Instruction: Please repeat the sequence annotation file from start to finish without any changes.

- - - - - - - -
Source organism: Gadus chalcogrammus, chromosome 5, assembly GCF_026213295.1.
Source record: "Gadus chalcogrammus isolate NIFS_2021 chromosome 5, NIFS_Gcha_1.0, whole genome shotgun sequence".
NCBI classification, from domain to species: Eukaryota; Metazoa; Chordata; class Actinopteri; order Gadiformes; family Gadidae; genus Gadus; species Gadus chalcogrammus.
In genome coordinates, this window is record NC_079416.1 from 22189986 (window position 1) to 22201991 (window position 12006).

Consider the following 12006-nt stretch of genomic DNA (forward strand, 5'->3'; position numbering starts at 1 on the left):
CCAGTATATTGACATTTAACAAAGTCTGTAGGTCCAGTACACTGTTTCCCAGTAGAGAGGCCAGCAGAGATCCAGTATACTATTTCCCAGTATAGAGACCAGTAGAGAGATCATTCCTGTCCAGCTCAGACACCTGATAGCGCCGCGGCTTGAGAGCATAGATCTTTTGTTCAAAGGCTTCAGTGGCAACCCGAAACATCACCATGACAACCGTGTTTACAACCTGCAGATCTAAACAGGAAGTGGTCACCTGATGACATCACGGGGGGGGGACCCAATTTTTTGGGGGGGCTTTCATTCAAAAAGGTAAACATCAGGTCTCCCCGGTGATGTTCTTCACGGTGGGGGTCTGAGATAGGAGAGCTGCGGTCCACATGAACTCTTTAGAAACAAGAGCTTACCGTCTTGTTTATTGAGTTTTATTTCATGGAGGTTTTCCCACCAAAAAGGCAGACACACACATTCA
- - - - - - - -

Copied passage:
Source organism: Gadus chalcogrammus, chromosome 5, assembly GCF_026213295.1.
Source record: "Gadus chalcogrammus isolate NIFS_2021 chromosome 5, NIFS_Gcha_1.0, whole genome shotgun sequence".
NCBI classification, from domain to species: Eukaryota; Metazoa; Chordata; class Actinopteri; order Gadiformes; family Gadidae; genus Gadus; species Gadus chalcogrammus.
In genome coordinates, this window is record NC_079416.1 from 22189986 (window position 1) to 22201991 (window position 12006).

Consider the following 12006-nt stretch of genomic DNA (forward strand, 5'->3'; position numbering starts at 1 on the left):
CCAGTATATTGACATTTAACAAAGTCTGTAGGTCCAGTACACTGTTTCCCAGTAGAGAGGCCAGCAGAGATCCAGTATACTATTTCCCAGTATAGAGACCAGTAGAGAGATCATTCCTGTCCAGCTCAGACACCTGATAGCGCCGCGGCTTGAGAGCATAGATCTTTTGTTCAAAGGCTTCAGTGGCAACCCGAAACATCACCATGACAACCGTGTTTACAACCTGCAGATCTAAACAGGAAGTGGTCACCTGATGACATCACGGGGGGGGGACCCAATTTTTTGGGGGGGCTTTCATTCAAAAAGGTAAACATCAGGTCTCCCCGGTGATGTTCTTCACGGTGGGGGTCTGAGATAGGAGAGCTGCGGTCCACATGAACTCTTTAGAAACAAGAGCTTACCGTCTTGTTTATTGAGTTTTATTTCATGGAGGTTTTCCCACCAAAAAGGCAGACACACACATTCA